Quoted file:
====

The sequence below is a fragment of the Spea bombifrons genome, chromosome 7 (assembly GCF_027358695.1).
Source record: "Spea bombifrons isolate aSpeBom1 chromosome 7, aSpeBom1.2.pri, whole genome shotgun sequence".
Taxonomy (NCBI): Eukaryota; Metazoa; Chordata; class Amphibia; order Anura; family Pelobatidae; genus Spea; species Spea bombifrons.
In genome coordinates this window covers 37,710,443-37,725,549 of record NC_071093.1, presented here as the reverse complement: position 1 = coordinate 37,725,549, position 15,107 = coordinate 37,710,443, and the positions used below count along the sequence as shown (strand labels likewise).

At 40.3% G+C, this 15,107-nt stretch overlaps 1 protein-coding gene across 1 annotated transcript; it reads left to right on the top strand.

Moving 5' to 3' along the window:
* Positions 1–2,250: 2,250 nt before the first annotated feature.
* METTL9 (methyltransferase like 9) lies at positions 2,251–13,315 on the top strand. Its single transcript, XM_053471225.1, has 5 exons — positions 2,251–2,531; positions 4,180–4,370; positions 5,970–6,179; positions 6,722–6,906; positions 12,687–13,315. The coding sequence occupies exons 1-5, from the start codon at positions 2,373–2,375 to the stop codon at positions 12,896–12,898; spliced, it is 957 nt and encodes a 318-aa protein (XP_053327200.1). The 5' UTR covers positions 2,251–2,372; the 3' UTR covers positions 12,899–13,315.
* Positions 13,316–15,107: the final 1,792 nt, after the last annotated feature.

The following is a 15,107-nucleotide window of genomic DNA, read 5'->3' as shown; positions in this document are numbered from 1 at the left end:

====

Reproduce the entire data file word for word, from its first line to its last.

The sequence below is a fragment of the Spea bombifrons genome, chromosome 7 (assembly GCF_027358695.1).
Source record: "Spea bombifrons isolate aSpeBom1 chromosome 7, aSpeBom1.2.pri, whole genome shotgun sequence".
Taxonomy (NCBI): Eukaryota; Metazoa; Chordata; class Amphibia; order Anura; family Pelobatidae; genus Spea; species Spea bombifrons.
In genome coordinates this window covers 37,710,443-37,725,549 of record NC_071093.1, presented here as the reverse complement: position 1 = coordinate 37,725,549, position 15,107 = coordinate 37,710,443, and the positions used below count along the sequence as shown (strand labels likewise).

At 40.3% G+C, this 15,107-nt stretch overlaps 1 protein-coding gene across 1 annotated transcript; it reads left to right on the top strand.

Moving 5' to 3' along the window:
* Positions 1–2,250: 2,250 nt before the first annotated feature.
* METTL9 (methyltransferase like 9) lies at positions 2,251–13,315 on the top strand. Its single transcript, XM_053471225.1, has 5 exons — positions 2,251–2,531; positions 4,180–4,370; positions 5,970–6,179; positions 6,722–6,906; positions 12,687–13,315. The coding sequence occupies exons 1-5, from the start codon at positions 2,373–2,375 to the stop codon at positions 12,896–12,898; spliced, it is 957 nt and encodes a 318-aa protein (XP_053327200.1). The 5' UTR covers positions 2,251–2,372; the 3' UTR covers positions 12,899–13,315.
* Positions 13,316–15,107: the final 1,792 nt, after the last annotated feature.

The following is a 15,107-nucleotide window of genomic DNA, read 5'->3' as shown; positions in this document are numbered from 1 at the left end: